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ART. 1. Lectures on History and General Policy; to which is i

prefixed an Elay on a Course of liberal Education for civil and active Life. By Joseph Priestley, LL.D. F.R.S. Ac. Imp. Petrop. Ř. Paris. Heim. Taurin. Aurel. Med. Paris. Harlem. Cantab. Americ. et Philad. Socius. 4to. Birmingham, printed:

Johnson, London. 1788. AMONG the numerous productions of this indefatigable

writer, no one can lạy claim to more utility than the work now before us. By unfolding the phenomena of nature, weav·ing the endless web of metaphysics, or touching the discordant

string of controversy, we address ourselves to few, and our labours are of use to a still smaller number'; but in the narrative of the actions, and delineation of the passions of men in every possible situation, every thinking mind is interested, and draws from this living source of example the most useful kind of knowledge, the knowledge of man. This, as the mind directs the actions of the body, points out the proper employment of all our acquirements; without it as a philosopher, as a man of business, as a politician, a man loses himself in ideal theories, and can never become an useful member of society. The world is therefore much obliged to that person who endeavours to facilitate the study of history, and enable the student to reap every ENG. REV. VOL. XV. APRIL 1790. .

. advantage

advantage which attends it. In this view the public will not be ungrateful to Dr. Priestley.

We cannot give the reader a higher idea of the importance of this work, or a clearer view of the plan pursued in it, than by inserting the introduction to the first lecture :

The study of history is more or less the employment of all persfons of reading and education. This was, indeed, the earliest use that was made of letters. For the most ancient poems were almost entirely historical; and verse was first cultivated in preference to profe (which seems to be the mos natural vehicle of history) as the best, because the most secure, method of transmitting to posterity the knowledge of past events. In all ages the writing of history has em ployed the ableft men of all nations; and to this day hardly any writer enjoys a greater, a more extensive, and what will probably be a more lasting reputation, than a good historian.

The infinite variety there is in the subjects of history, makes it inviting to persons of every disposition. It may be either trifling or serious. It supplies materials with equal ease and equal copioul. ness for the sallies of mirth, and the gravelt disquisitions of philosophy. As every thing comes under the denomination of history, which informs uis of any fałt which is too remote in time or place to be the subject of our personal knowledge; it is calculated for the use of persons of both sexes, and of men of all ranks and of all professions in life. Because it cannot be presumed that a person of any profession, or in any fituation, can, of himself, come at the knowledge of every fact which it is for his advantage to be acquainted with... · Hiltory is so connected with, and essential to, all kinds of knowledge, that the most superficial essay upon any subject whatever is hardly tolerable, unless some kind of historical facts be introduced or alluded to in it. The necessity of facts to moral writers, or those who write upon the theory of human nature, I need not mention. And certainly no person can be a good divine, much less undertake any part of the controversy with unbelievers, unless he be very well acquainted with history, civil as well as ecclesiastical. Indeed, more than half of the books of scripture consist of history. And as all the prophecies of the Old and New Testament must be verified by history, none but a good historian can be a judicious commentator upon such important parts of the sacred writings.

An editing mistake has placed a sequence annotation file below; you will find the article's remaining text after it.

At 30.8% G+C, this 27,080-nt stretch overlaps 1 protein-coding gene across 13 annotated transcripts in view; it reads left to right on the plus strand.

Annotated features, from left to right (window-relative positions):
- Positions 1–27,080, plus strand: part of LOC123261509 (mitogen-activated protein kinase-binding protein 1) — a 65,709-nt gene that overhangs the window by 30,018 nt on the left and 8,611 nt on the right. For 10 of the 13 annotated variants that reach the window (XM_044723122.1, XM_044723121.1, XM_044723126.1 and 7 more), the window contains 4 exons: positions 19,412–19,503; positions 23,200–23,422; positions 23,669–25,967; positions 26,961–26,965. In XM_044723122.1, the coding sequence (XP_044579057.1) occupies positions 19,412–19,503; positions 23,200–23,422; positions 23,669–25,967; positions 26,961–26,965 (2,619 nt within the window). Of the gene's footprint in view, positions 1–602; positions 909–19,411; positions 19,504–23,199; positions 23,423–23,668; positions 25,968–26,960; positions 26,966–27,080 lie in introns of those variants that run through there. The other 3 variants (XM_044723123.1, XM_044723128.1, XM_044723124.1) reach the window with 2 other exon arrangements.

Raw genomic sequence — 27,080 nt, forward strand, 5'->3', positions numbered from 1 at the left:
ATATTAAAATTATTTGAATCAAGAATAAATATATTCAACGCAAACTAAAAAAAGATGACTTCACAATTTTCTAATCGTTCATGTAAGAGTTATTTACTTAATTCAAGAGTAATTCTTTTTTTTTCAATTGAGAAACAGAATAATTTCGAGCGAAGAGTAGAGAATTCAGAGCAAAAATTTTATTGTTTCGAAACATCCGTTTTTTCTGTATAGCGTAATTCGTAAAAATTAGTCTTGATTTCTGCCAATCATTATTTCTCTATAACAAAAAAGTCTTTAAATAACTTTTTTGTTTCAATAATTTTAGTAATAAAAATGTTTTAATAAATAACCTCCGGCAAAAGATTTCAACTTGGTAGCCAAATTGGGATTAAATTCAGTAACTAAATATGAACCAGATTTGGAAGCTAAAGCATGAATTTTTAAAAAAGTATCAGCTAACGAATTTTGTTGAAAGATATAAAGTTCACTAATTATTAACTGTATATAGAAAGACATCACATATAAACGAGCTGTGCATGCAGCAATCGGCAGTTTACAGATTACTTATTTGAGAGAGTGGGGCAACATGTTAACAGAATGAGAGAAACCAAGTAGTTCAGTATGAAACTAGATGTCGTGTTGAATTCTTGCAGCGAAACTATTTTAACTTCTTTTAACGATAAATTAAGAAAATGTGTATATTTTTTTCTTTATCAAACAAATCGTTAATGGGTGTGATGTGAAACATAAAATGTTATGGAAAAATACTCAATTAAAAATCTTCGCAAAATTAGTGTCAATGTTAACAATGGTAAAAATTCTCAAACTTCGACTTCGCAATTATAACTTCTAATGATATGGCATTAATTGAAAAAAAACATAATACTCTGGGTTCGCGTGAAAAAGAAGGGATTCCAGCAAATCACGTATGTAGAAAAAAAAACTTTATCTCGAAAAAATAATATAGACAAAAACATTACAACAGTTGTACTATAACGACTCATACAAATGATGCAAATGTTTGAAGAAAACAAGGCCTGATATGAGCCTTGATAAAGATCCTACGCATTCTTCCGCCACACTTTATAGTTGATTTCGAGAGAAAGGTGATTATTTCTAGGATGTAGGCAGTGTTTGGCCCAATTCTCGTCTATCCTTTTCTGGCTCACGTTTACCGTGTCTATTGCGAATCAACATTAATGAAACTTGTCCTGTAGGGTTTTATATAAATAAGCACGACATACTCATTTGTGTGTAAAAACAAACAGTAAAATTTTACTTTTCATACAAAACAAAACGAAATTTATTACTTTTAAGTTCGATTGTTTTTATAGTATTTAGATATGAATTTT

• Besides, an acquaintance with history is agreeable to us as fociable and converseable creatures ; since it may be considered as a means of extending the power of conversation, and making the dead of the party equally with the living. Nay, as things are circumItanced, the dead contribute more largely to gratify our natural and eager curiosity to be informed of past and remote transactions.

In this field of history, therefore, which is open to every man of letters, and in which every man of taste and curiosity cannot fail to pass a great part of his leisure hours, it cannot but be desirable to have a guide (at least upon a person's first introduction into it) left he should lose himself in the boundless variety it affords, and not be


able to find those convenient eminences from which he will have the most easy and agreeable view of the objects it contains. In the character of this guide, gentlemen, I now offer you my best aslistance,

The course of lectures we are now entering upon is intended to facilitate the study of history, both by directing you to the eafieft me. thods of acquiring and retaining the knowledge of it, and making the proper use of it when you are possessed of it.

• That the observations I have collected for this purpose may be, the most intelligible and useful, I shall dispose of them in the fol. lowing method; considering,

1. The general uses of history:

II. The fources of history. • III. What is necessary or useful to be known previous to the study of history.

'IV. Directions for the more easy acquiring and retaining a knowledge of history.

i V. Proper objects of attention to an historian. And under this "head I shall consider the several subjects of general policy, or the cir

cumstances that chiefy contribute to render civil societies secure, numerous, and happy, as being the most important of all objects of attention to readers of history.

• VI. In the last place I would give you a general view of history civil and ecclefiaftical, but fhall content myself with referring to Holberg, or some other epitome of general history.'

These five general heads are subdivided into a variety of particulars, which comprehend much more than is promised in the title-page; indeed, they contain a range of knowledge so extensive, and so well adapted to the purposes of life, that the attainment of it would not only lead to a complete acquaintance with the history of all ages, but form the useful citizen, the able statesman, and intelligent philosopher. The following fub jects, which are treated of in Part V, ( Of the most important